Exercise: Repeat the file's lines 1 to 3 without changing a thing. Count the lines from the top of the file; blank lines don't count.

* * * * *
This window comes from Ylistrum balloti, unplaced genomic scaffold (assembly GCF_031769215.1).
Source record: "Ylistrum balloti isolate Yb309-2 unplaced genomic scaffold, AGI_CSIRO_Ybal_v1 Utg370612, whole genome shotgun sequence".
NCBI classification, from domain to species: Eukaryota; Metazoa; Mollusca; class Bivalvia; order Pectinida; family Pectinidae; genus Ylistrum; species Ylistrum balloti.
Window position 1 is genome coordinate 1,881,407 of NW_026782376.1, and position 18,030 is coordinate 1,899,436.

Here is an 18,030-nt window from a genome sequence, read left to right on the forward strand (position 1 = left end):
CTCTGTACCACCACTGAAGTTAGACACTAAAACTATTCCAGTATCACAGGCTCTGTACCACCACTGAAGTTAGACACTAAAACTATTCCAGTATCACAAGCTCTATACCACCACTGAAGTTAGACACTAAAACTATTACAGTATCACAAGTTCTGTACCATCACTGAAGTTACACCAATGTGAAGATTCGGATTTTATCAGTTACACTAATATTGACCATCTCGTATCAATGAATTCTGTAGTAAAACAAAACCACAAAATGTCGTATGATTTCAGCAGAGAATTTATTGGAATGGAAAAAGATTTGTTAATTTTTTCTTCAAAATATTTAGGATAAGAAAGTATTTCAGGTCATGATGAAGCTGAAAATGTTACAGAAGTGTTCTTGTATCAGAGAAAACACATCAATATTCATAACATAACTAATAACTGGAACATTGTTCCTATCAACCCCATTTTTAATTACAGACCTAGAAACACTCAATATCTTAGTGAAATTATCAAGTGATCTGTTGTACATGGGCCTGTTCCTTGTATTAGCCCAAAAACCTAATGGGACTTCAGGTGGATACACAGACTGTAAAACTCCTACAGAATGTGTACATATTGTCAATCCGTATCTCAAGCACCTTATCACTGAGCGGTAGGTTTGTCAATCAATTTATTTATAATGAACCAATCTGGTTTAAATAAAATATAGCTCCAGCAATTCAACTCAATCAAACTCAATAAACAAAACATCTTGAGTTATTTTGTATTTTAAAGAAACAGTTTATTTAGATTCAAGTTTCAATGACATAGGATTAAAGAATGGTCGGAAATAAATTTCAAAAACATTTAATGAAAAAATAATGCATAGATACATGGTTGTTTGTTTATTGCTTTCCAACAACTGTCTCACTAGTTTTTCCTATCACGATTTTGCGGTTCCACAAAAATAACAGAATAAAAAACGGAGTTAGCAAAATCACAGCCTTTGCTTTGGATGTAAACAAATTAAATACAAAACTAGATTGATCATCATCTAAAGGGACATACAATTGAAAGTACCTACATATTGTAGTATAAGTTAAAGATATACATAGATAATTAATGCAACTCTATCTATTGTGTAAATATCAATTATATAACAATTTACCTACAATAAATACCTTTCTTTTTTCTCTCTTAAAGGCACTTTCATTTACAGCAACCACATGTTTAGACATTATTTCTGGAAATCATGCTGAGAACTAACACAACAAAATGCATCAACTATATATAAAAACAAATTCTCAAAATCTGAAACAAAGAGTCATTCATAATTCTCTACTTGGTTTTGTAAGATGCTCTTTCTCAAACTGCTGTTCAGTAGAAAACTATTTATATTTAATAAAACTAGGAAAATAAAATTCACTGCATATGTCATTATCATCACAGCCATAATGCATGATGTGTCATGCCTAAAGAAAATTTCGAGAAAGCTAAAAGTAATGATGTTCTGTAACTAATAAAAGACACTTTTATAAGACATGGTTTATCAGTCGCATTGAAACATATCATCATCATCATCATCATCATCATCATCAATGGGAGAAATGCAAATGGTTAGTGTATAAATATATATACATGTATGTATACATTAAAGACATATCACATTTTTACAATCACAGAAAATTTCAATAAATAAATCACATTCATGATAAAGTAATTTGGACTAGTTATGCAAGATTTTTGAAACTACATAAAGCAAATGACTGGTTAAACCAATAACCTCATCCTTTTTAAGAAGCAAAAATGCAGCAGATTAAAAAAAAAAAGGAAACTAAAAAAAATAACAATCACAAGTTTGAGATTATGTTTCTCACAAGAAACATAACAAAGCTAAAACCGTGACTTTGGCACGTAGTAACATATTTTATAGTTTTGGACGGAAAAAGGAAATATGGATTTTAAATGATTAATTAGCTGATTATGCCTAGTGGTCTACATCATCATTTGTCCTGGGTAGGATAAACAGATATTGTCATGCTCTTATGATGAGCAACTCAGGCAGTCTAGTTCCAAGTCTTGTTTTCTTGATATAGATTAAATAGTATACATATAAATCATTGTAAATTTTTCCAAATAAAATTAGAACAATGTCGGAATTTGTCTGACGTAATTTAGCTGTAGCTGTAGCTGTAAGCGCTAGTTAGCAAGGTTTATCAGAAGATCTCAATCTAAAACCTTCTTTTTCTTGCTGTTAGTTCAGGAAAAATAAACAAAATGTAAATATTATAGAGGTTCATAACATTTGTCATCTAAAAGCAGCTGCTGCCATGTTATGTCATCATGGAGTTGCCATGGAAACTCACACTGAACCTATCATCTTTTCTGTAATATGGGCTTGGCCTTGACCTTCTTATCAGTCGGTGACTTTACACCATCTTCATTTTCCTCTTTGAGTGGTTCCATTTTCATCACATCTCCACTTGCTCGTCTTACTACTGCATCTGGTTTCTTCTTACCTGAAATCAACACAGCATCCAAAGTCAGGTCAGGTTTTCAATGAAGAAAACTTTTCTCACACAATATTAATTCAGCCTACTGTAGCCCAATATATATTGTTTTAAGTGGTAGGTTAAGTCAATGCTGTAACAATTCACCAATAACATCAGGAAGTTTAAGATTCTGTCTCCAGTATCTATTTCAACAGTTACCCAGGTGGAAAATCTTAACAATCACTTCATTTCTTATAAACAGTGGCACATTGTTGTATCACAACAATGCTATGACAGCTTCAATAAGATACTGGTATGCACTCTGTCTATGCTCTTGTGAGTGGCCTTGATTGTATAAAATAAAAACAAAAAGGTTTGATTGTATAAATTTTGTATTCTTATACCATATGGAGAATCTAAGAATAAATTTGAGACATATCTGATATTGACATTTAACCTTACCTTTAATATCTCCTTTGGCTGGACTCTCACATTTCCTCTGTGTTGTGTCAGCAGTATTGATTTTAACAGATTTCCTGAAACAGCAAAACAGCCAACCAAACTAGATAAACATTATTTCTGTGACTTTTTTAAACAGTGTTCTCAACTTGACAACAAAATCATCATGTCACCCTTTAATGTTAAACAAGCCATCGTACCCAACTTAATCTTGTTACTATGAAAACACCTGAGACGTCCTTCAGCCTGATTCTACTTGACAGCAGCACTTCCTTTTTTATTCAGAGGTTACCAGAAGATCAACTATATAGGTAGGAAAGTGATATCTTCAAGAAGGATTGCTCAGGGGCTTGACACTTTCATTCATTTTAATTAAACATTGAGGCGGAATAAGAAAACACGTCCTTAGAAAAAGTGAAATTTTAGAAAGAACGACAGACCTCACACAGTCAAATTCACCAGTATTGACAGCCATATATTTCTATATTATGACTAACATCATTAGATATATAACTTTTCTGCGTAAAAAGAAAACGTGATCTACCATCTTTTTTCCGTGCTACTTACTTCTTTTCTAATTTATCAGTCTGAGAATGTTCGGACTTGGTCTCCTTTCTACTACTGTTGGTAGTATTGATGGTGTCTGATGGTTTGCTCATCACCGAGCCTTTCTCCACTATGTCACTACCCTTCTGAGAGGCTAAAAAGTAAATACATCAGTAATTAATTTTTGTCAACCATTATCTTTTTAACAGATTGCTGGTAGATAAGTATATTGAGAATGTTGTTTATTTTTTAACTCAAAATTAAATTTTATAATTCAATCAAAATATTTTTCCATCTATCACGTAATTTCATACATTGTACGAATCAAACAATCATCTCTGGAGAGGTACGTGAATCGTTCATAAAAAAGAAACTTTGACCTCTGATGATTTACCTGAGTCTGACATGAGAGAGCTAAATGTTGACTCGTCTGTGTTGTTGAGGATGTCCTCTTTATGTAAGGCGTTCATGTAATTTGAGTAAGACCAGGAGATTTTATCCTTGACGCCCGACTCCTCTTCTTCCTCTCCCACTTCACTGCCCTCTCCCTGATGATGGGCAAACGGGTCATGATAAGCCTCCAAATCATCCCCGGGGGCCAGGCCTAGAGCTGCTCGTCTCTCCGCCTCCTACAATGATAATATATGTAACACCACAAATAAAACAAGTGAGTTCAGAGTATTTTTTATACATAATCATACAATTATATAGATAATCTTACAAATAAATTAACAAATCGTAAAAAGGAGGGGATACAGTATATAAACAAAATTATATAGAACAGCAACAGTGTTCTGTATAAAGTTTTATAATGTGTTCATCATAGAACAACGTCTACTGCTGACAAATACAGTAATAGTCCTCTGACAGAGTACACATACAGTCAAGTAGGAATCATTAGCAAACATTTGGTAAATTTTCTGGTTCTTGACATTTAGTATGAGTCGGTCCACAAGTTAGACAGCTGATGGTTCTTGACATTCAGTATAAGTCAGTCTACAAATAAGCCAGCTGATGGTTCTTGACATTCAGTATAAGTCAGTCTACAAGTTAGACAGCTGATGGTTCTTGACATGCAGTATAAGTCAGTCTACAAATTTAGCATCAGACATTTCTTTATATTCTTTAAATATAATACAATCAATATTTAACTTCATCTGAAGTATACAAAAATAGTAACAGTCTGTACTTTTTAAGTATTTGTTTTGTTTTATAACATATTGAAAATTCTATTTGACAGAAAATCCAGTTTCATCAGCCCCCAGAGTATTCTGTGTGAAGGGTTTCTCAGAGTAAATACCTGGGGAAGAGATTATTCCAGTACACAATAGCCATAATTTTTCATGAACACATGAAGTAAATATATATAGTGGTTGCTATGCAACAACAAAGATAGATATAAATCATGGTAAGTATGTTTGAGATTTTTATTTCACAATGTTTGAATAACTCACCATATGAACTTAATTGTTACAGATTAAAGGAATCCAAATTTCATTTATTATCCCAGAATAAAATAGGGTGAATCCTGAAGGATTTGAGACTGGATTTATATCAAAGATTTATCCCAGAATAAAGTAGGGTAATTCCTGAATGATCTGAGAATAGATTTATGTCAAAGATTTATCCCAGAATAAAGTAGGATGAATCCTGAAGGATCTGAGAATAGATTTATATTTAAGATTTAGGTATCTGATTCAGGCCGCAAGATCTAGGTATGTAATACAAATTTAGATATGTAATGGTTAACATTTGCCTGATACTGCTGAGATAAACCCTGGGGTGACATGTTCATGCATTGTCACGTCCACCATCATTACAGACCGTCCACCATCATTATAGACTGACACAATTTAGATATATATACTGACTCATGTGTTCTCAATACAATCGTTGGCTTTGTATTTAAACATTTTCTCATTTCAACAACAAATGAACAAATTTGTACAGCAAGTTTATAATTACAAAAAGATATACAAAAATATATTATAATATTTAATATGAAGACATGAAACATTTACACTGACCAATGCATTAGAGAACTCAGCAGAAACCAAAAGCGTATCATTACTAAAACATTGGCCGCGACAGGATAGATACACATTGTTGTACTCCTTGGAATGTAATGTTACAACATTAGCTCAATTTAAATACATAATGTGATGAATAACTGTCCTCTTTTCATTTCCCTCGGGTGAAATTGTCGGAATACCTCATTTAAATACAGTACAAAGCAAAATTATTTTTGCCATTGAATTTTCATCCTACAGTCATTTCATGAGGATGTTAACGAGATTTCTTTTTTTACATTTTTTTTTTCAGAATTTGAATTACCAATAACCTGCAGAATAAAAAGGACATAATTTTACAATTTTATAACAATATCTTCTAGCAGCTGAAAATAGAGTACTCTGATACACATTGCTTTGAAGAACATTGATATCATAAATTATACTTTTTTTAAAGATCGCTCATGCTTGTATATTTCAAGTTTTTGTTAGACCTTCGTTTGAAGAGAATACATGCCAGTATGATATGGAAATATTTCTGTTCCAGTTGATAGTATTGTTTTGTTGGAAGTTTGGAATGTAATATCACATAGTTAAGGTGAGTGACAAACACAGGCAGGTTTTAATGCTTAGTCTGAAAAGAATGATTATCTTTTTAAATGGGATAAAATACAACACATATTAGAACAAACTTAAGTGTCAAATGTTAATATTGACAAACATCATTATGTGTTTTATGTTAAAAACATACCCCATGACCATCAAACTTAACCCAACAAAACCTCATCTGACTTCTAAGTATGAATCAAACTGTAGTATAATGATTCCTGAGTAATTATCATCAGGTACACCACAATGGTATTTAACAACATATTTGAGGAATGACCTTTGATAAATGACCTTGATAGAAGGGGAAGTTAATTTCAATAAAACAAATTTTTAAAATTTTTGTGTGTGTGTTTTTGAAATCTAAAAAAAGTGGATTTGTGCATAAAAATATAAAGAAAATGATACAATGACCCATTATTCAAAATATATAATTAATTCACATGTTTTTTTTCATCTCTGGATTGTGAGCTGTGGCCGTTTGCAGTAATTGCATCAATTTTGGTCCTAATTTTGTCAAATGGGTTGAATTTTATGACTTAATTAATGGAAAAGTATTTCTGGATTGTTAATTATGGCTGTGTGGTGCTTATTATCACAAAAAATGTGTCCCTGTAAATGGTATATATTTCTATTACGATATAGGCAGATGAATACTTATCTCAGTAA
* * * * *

This window comes from Ylistrum balloti, unplaced genomic scaffold (assembly GCF_031769215.1).
Source record: "Ylistrum balloti isolate Yb309-2 unplaced genomic scaffold, AGI_CSIRO_Ybal_v1 Utg370612, whole genome shotgun sequence".
NCBI classification, from domain to species: Eukaryota; Metazoa; Mollusca; class Bivalvia; order Pectinida; family Pectinidae; genus Ylistrum; species Ylistrum balloti.